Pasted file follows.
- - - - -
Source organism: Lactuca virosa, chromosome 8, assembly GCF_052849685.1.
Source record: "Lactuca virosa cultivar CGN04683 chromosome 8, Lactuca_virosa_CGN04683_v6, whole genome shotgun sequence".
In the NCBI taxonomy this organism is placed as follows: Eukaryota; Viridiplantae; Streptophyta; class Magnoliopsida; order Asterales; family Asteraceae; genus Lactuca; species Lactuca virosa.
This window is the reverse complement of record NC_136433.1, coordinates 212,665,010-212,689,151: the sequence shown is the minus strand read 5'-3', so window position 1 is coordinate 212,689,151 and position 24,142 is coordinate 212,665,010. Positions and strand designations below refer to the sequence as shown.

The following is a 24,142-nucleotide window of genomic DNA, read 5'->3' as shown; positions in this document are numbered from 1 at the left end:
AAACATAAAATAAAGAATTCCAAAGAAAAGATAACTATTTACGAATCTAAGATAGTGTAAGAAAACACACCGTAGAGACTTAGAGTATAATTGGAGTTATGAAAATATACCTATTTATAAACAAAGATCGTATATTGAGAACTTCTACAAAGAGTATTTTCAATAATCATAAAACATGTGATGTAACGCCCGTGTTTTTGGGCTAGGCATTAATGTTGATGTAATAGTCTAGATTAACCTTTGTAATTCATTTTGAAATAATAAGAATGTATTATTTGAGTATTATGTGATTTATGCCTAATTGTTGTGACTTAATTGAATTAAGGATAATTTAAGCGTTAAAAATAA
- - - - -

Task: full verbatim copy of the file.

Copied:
Source organism: Lactuca virosa, chromosome 8, assembly GCF_052849685.1.
Source record: "Lactuca virosa cultivar CGN04683 chromosome 8, Lactuca_virosa_CGN04683_v6, whole genome shotgun sequence".
In the NCBI taxonomy this organism is placed as follows: Eukaryota; Viridiplantae; Streptophyta; class Magnoliopsida; order Asterales; family Asteraceae; genus Lactuca; species Lactuca virosa.
This window is the reverse complement of record NC_136433.1, coordinates 212,665,010-212,689,151: the sequence shown is the minus strand read 5'-3', so window position 1 is coordinate 212,689,151 and position 24,142 is coordinate 212,665,010. Positions and strand designations below refer to the sequence as shown.

The following is a 24,142-nucleotide window of genomic DNA, read 5'->3' as shown; positions in this document are numbered from 1 at the left end:
AAACATAAAATAAAGAATTCCAAAGAAAAGATAACTATTTACGAATCTAAGATAGTGTAAGAAAACACACCGTAGAGACTTAGAGTATAATTGGAGTTATGAAAATATACCTATTTATAAACAAAGATCGTATATTGAGAACTTCTACAAAGAGTATTTTCAATAATCATAAAACATGTGATGTAACGCCCGTGTTTTTGGGCTAGGCATTAATGTTGATGTAATAGTCTAGATTAACCTTTGTAATTCATTTTGAAATAATAAGAATGTATTATTTGAGTATTATGTGATTTATGCCTAATTGTTGTGACTTAATTGAATTAAGGATAATTTAAGCGTTAAAAATAA